Trojans targeting banks in South Korea have been using Pinterest as a Command and Control channel

Security researchers at Trend Micro Lab had found that some banking Trojans were specifically targeting South Korean banks.  Now it has been discovered that these banking trojans use Pinterest to communicate with command-and-control and also to redirect victims to spoofed sites containing malware payload.

Some of the banks that have fallen victim to these attacks are Hana Bank, Nonghyup Bank, the Industrial Bank of Korea (IBK), Shinhan Bank, Woori Bank, Kookmin Bank, and the Consumer Finance Service Center. Once a customer has been infected with malware and is redirected to a phishing site that looks like a legitimate banking website, the criminals are able to steal their banking credentials. However this is the first time that a Trojan has been found to use Pinterest to spread itself.


The trojan identified in this attack is dubbed as TSPY_BANKER.YYSI.  It is a part of  BANKER malware family and seems to have been developed to attack on South Korean banks.  It is being spread in South Korea with through compromised websites serving the malware, which then redirect their visitors to downloading the exploit kit. Once it infects a system, the Trojan monitors victims’ online activities and redirects them to a phishing website when they attempt to access the websites of certain financial institutions.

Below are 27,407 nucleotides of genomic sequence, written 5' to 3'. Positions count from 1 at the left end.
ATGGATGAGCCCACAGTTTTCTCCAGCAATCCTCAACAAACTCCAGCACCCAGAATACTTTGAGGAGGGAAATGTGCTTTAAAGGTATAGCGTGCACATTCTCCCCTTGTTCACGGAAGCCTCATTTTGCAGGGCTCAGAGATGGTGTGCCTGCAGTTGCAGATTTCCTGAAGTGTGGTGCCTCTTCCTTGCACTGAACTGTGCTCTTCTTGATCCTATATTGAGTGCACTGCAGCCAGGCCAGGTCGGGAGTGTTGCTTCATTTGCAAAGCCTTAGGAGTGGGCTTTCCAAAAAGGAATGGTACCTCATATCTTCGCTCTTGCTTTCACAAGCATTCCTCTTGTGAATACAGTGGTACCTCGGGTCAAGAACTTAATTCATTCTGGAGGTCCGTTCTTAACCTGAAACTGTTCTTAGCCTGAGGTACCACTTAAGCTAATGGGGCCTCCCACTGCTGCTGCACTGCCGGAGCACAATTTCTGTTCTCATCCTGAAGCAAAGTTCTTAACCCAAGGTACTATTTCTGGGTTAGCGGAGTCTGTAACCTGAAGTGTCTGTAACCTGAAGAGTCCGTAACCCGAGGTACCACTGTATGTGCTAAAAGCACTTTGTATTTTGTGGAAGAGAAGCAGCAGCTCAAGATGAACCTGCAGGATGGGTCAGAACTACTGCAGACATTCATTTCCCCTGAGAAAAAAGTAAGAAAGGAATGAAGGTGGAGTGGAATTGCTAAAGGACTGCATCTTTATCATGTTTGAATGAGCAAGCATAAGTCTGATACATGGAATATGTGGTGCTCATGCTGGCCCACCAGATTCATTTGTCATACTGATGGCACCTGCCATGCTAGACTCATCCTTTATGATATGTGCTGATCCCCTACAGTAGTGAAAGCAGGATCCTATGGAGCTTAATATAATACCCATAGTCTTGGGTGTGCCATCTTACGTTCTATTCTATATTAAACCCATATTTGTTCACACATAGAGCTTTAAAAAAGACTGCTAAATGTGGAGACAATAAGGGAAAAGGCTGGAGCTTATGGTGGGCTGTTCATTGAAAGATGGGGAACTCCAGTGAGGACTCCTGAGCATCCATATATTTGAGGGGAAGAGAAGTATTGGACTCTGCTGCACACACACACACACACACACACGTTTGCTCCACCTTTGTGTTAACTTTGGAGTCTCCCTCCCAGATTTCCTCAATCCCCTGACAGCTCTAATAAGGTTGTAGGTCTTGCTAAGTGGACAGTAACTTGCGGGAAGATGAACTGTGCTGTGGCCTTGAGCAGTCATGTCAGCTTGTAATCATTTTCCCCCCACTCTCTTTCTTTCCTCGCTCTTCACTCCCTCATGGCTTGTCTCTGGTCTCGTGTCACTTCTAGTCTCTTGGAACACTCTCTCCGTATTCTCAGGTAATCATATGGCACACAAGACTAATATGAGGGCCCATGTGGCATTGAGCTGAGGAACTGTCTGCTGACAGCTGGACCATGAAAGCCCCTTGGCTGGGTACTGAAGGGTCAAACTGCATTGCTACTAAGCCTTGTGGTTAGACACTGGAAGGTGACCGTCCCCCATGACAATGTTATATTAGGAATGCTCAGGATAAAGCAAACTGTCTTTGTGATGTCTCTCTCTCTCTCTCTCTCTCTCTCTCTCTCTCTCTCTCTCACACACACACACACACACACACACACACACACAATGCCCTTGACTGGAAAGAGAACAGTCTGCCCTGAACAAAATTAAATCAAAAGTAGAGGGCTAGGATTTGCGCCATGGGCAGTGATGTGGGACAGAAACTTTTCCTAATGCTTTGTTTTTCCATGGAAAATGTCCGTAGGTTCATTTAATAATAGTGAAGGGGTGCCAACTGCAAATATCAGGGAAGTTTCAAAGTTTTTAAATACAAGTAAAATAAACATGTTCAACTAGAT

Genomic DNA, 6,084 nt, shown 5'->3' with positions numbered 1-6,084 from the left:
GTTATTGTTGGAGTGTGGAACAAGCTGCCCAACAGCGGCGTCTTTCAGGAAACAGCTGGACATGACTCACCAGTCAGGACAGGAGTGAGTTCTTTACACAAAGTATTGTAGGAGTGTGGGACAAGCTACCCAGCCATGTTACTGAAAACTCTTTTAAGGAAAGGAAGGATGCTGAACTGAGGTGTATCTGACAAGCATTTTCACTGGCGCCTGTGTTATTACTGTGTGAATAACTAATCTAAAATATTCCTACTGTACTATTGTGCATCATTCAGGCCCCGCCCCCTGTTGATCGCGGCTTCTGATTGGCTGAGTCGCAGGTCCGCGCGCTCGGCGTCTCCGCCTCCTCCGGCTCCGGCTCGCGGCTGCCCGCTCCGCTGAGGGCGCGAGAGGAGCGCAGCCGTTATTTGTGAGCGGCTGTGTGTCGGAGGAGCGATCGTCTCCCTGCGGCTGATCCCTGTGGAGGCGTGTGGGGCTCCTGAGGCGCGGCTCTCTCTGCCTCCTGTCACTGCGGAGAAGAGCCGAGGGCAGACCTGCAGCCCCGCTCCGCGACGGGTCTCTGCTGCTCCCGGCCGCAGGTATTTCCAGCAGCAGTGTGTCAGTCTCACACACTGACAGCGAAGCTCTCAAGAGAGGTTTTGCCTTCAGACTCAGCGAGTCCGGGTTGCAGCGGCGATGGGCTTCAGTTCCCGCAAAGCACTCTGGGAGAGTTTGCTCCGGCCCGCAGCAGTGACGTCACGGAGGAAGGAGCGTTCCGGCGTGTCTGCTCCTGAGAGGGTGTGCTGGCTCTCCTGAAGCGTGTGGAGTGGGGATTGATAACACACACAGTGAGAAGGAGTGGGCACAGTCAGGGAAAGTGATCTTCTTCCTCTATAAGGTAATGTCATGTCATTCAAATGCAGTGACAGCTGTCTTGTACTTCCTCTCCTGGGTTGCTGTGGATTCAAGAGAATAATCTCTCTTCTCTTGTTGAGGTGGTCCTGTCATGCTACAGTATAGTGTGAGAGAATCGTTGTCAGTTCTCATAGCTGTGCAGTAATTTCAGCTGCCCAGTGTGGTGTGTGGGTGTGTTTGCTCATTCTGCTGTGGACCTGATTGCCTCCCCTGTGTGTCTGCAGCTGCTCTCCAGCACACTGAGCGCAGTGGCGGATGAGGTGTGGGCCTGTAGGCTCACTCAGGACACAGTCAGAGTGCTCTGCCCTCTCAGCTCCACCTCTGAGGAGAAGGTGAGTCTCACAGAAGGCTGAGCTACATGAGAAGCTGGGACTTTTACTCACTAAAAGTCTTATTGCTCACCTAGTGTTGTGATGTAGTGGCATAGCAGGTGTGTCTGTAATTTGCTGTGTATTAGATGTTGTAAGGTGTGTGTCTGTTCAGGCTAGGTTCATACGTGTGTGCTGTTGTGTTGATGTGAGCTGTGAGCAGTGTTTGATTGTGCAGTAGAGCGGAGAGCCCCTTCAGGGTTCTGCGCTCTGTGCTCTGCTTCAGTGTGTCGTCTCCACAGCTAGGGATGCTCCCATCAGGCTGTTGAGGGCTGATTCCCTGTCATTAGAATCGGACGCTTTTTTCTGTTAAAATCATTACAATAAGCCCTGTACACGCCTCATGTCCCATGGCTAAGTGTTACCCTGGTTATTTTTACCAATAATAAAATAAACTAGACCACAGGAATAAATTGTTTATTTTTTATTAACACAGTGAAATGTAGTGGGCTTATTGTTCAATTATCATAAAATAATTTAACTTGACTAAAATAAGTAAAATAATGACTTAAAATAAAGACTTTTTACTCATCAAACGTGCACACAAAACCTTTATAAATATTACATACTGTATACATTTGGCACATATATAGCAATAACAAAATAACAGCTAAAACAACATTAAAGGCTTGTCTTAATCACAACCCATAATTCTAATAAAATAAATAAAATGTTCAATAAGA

TSPY_BANKER.YYSI trojan is also targeting popular South Korean search engine visitors. When victims visit this search site, they are presented with a pop-up window containing links to the websites of banks monitored by the malware.

Trojans targeting banks in South Korea have been using Pinterest as a Command and Control channel

As said above, the TSPY_BANKER.YYSI banking trojan uses Pinterest in its command and control (C&C) routines. Instead of contacting a C&C server, the Trojan accesses comments posted on Pinterest. The comments given in the image above which are spoofed IP addresses, “104A149B245C120D.” When this spoofed IP address is decoded  by replacing letters with a dot and the resultant  IP address hosts the phishing page server. Trend Micros states that the trojan authors are using this tactics to avoid detection and hide the trojan.

Trend also found out that this particular trojan leveraged exploits for two patched Internet Explorer vulnerabilities, CVE-2013-2551 and CVE-2014-0322, to deliver the malware. The exploit code is heavily obfuscated, however Trend Micro researchers have concluded it to be similar to Sweet Orange, an exploit kit that has been used in several cyber crime campaigns.

Resource : TrendMicro Labs.